Brown’s microscope was so primitive that it did not allow for what we would recognize now as micrography—scientific interpretation based on microscopic images (it was more about magnification and observation than anything else). Although Browne invented numerous medical devices, he never received much recognition due to his lack of success or actual improvement in microscopy.

Who discovered a simple microscope for the first time?

The microscope was invented on 9 October 1676 by Anton Leeuwenhoek, a Dutch inventor.

Who discovered a simple microscope the first time? Anton Leeuwenhoek

Leeuwenhoek started by trading his intimate knowledge of trade for a job with cloth merchants in the Netherlands. He soon began to use roving lenses to view coins of all sizes and discovered that there were tiny living creatures on the surface of objects like bread, apparently hatching from egg capsules (called “red worms”).

Parts of a Simple Microscope

Microscopes are extremely useful in many fields. However, they do require some maintenance to stay functional. Let’s take a look at the different parts of a simple microscope.

How many parts that a simple microscope have?

The simple microscope has three parts: the lens, objective magnifier, and eyepiece. It consists of two optical components: the objective lens and its many microlenses (the focusing mechanism). The other component is a magnifying element, such as a handheld glass slide that supports the specimen, allowing one to observe under close focus.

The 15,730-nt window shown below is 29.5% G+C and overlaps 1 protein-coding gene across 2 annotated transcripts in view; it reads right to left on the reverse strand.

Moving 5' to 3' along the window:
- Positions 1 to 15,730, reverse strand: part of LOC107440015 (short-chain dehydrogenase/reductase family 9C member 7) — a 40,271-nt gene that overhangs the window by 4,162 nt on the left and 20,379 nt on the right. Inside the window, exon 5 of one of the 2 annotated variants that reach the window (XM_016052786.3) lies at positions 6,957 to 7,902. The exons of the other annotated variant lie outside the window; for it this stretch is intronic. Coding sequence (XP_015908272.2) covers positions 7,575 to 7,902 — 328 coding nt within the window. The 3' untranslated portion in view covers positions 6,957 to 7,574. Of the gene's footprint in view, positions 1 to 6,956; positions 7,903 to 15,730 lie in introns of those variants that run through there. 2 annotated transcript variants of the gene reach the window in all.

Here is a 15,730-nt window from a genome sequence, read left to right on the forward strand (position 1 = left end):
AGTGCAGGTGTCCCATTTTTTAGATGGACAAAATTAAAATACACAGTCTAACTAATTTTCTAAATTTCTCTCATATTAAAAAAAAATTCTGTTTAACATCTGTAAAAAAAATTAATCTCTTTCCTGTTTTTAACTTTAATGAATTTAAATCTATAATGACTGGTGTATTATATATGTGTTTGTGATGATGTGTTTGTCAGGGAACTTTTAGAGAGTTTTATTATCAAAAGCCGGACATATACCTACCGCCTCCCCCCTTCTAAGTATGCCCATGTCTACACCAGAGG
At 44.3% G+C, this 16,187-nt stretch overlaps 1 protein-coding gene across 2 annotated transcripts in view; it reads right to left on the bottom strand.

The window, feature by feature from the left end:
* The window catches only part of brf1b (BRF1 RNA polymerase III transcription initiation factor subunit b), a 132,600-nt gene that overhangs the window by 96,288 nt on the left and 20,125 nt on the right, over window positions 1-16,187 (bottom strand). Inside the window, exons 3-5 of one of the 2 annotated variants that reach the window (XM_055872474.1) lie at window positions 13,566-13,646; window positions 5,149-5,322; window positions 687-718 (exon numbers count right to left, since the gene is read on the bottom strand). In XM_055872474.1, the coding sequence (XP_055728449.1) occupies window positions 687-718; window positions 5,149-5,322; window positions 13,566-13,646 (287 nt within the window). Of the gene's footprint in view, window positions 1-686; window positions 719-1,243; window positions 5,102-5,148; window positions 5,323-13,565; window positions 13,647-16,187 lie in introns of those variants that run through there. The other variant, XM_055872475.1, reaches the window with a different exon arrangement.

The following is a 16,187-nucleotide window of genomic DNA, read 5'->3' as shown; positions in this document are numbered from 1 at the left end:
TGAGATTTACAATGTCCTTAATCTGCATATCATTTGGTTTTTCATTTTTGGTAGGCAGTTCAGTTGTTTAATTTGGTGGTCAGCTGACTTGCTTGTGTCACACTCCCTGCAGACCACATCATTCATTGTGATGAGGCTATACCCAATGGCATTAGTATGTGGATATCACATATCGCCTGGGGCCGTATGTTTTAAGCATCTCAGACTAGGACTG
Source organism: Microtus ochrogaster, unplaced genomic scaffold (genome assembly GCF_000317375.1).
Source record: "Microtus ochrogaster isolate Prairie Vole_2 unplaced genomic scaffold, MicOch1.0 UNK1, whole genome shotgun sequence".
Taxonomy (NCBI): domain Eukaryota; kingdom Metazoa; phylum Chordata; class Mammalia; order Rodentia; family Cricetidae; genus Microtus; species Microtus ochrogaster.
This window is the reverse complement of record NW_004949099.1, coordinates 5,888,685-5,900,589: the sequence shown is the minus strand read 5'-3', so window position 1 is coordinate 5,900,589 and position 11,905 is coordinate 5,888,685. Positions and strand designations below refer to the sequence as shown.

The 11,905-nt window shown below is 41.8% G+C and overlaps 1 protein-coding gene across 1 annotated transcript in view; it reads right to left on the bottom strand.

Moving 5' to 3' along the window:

Parts of a Simple Microscope

An eyepiece is a simple microscope lens that can magnify a wide range. The eyepieces are inserted into the front end of the light source within the field of view.

The base supports the entire microscope structure and can be conceived as a foot stand connected to a metal frame. It helps to provide stability to the whole unit. The function of the base in a simple microscope is to help stabilize it and assure stability.

The function of the tube in a simple microscope is to bring light in and divide it up into a small output before being projected toward the lenses. You can turn one lens in some microscopes while keeping others stationary.

Objective lenses are the standard lens used by a simple microscope, and they magnify light that enters the optics and allow viewing objects on an object or specimen slide. These lenses are color-coded with an empty circle indicating that they are made of glass.

The magnification ranges from 10X to 100X, so it can view objects of different sizes. Another factor in evaluating a microscope is the field of view, usually between 35-100 mm.

The Revolving Nose piece acts like a turret that can hold and rotate one primary objective lens at a time. This nose piece is typically used in microscopes to optimize magnification, and the primary objective lens is usually used for close-up observation.

The purpose of these lenses in simple microscopes is to magnify the object or materials being observed without significantly distorting other things being viewed simultaneously.  

For example, a 40X magnification with an 81 mm exit pupil helps you view tiny details and cellular structures more clearly than a single 20x magnification (a 50mm exit pupil), even though both cases give maximum magnification.